This infamous event has been immortalized in popular culture and remains a source of fascination to this day.
In this blog post, I will take a closer look at the life of Ike Clanton, from his early life to his eventual legacy.
Introduction to Ike Clanton
Ike Clanton was born in 1847 in Callaway County, Missouri. He was the eldest son of Newman Haynes Clanton, a successful cattle rancher and trader, and his wife, Mariah Sexton. Ike was the eldest of nine children and the only one to survive to adulthood.
Ike was a tall, lanky man with a slender frame and a wild demeanor. He was known for his quick temper, rebellious attitude, and love of guns.
He was an avid gambler and loved to show off his gun-slinging skills. He had a penchant for heavy drinking and was known to be something of a womanizer.
Ike was also notorious for his involvement with the Cowboys, a loosely organized gang of outlaws who operated in the Arizona Territory during the late 19th century.
He was a close associate of the gang’s leader, Johnny Ringo, and the two were often seen together.
Ike Clanton’s Early Life
Ike Clanton was raised on a cattle ranch in Missouri, where he learned the trade of cattle herding and ranching at an early age.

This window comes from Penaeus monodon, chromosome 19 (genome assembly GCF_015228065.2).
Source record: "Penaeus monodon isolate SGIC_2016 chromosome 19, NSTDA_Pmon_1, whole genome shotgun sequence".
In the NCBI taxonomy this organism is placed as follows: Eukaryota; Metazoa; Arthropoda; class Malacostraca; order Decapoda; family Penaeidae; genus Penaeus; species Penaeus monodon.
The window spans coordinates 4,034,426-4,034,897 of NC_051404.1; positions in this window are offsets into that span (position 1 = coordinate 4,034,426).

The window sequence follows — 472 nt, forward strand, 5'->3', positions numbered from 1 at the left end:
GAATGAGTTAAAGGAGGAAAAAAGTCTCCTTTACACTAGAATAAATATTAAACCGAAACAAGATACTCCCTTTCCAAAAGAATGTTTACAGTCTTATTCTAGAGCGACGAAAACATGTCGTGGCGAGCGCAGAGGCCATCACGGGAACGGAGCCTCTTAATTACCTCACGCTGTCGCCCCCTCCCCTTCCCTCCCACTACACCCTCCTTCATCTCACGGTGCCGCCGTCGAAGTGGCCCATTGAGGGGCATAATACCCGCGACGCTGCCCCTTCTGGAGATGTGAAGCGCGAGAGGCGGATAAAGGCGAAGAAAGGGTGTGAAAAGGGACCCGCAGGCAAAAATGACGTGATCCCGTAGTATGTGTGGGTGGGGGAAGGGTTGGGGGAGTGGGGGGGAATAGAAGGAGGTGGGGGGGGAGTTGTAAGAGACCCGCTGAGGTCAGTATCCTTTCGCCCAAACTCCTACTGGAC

After his mother's death in 1866, he and his brothers stayed with their father. The family moved to Tombstone, Arizona, in 1877.
By 1881, he was working on his father's ranch at Lewis Springs, about 12 miles west of Tombstone and 5 miles from Charleston.
It was during this time that the Clantons and the others who worked at the ranch became known as the Cowboys. They would often cross the United States border and rustle cattle. Their reputation as bandits and murderers would follow.
The Gunfight at the O.K. Corral
In October of 1881, Ike and the Cowboys were involved in an infamous gunfight with a rival gang, the Earp brothers, at the O.K. Corral in Tombstone, Arizona.
The gunfight was the result of an escalating feud between Doc Holliday, The Earp brothers, and the Cowboys.
Ike was the primary antagonist, who had been drinking much of the night and throughout the day. In his drunken stupor, he began to cause problems. His brothers heard of his behavior and arrived in town to defend their brother.
This would set off a chain of events that led to the infamous gunfight that resulted in three deaths which included Ike's brother, Billy Clanton.
Clanton's Testimony Against The Earps and Doc Holliday
Clanton took the stand against the Earps and Doc Holliday, who he had accused of murder during the Gunfight at the O.K. Corral.
Clanton proved a better witness for the defense than the prosecution. He said that Doc Holliday, Virgil Earp, Wyatt Earp, and Morgan Earp had all confided in him that they had actually been involved in the stage robbery.
He further claimed that Holliday had told him that Holliday had "piped off" money from the stage before it left (although no money was missing, and the stage had not been successfully robbed). Clanton also said Holliday had confessed to him about killing the stage driver.
Murder was a capital offense, and given their relationship, it was unlikely Holliday would confide in Clanton. Clanton testified that Earp had threatened to kill his confederates because he feared they would reveal his part in the robbery.